Saturday, February 18, 2017
Exhibit Hall (Hynes Convention Center)
Victoria Salo, Biddeford High School, Biddeford, ME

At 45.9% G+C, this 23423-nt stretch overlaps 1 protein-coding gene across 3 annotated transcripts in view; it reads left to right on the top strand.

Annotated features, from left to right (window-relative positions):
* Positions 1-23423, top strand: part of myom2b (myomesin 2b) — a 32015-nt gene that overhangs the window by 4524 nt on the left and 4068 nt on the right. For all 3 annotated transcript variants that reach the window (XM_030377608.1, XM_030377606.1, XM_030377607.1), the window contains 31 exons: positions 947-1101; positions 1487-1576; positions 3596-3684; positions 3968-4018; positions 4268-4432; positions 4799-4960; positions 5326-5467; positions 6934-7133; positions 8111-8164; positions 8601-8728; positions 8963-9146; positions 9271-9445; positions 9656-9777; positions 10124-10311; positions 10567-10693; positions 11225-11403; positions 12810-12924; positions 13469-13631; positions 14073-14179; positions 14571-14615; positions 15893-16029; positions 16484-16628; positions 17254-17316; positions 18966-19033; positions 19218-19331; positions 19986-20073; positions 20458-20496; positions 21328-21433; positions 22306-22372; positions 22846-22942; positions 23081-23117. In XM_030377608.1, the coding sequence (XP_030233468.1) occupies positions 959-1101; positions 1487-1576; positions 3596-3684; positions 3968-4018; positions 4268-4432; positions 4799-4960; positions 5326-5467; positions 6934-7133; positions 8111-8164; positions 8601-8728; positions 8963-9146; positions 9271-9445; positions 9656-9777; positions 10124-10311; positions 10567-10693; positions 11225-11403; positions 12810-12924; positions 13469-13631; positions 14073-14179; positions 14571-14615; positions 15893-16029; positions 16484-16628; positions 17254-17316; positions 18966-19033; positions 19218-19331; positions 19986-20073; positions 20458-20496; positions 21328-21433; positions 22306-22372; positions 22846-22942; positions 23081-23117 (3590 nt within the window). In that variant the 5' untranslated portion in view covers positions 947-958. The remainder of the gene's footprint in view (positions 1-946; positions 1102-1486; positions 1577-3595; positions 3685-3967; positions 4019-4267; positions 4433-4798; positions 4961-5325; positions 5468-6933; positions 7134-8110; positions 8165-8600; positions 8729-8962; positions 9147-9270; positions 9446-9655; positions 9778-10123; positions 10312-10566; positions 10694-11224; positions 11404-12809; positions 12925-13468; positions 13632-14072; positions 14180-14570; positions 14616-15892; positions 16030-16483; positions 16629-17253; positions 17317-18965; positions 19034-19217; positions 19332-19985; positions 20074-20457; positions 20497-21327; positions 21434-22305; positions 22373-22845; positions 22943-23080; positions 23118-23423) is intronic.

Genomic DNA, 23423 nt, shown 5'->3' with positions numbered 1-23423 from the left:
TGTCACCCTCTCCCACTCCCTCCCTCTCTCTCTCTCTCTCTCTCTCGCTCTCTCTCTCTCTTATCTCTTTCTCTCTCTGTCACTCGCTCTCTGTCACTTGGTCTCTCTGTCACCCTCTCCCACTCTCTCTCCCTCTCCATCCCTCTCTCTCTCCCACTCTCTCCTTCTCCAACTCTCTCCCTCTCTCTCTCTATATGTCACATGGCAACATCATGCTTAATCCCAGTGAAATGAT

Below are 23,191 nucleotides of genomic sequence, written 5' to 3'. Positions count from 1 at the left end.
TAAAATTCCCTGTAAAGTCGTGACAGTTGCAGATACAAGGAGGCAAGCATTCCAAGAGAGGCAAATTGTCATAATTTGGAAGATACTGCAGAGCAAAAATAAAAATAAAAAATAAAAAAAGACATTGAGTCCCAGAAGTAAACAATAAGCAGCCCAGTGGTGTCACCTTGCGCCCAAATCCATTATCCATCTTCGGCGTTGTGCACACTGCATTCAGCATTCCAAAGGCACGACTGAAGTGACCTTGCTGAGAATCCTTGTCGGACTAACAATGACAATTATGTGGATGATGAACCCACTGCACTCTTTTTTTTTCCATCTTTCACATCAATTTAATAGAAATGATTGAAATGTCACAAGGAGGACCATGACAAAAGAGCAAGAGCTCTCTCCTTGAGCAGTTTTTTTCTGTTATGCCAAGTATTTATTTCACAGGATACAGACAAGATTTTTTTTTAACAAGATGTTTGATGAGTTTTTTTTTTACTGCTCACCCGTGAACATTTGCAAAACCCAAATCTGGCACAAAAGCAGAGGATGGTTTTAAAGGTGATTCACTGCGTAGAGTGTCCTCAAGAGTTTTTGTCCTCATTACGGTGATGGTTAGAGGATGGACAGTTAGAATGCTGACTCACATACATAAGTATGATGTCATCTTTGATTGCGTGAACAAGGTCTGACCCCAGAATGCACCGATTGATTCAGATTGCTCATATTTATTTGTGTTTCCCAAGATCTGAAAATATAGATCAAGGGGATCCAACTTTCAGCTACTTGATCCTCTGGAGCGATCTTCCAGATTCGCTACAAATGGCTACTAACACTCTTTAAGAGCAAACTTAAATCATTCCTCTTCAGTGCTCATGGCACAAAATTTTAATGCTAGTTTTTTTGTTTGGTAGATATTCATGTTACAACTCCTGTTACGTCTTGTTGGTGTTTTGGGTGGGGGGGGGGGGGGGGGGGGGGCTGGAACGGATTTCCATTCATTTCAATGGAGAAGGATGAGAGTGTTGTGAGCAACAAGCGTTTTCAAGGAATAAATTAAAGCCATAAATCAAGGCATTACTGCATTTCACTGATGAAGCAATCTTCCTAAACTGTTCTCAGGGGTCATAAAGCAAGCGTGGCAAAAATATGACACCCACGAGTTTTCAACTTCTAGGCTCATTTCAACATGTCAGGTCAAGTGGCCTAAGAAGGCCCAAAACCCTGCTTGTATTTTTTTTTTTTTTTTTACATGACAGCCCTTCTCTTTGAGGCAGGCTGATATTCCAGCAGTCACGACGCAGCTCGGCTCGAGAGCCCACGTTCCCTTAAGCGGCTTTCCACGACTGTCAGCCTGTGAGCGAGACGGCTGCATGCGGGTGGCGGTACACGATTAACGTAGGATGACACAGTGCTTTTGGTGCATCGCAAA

The immune system is a complex system of cells and tissues that must work in harmony to protect us from infections. It is vital to our health that our immune system functions properly. Defects lead to reduced host defense and serious infections, which are termed as immunodeficiency diseases. Immunodeficiency can be a result of genetic mutations in immune cells or tissues, or can be induced by certain medications or infections, such as HIV infection. As a high school science teacher, I am interested in developing a curriculum that introduces immunodeficiency and related immunological assays to my students. I was accepted into The American Association of Immunologists (AAI) High School Teachers Summer Research Program in Immunology this past summer, and worked in a laboratory in the Department of Biomedical Sciences at the University of New England. While there, I observed and performed experiments in the field of neuroimmunology. In these experiments, I worked with immunodeficient mice generated through genetic mutation and a murine retroviral infection-induced mouse model of HIV/AIDS (termed as murine AIDS). From my experience, I developed an immunology unit to meet standards in both the AP Biology curriculum and a course in Genetics. The curriculum includes an introduction to the immune system, genetic engineering of knockout mice, and how animal models are used to investigate the roles of the immune system in particular diseases. Students will then dive into laboratory techniques, including enzyme-linked immunosorbent assay (ELISA) to detect serum antibody levels in mouse blood and flow cytometry to phenotype wild type mice versus CD4 T cell knockout mice. The flow cytometry will occur in my mentor’s laboratory at the University of New England, while the ELISA will be performed in the classroom. The unit will conclude with facilitating students to use what they have learned about the immune system to examine the consequences following disruptions of specific immune components, thus further understanding particular immunodeficiency diseases. Student groups will create a poster and present it to the class and other biology classes at the school. The goal of this unit is to 1) enhance students’ understanding of how animals are used as disease models in research and 2) to learn how defects in the immune response can be detected using laboratory techniques.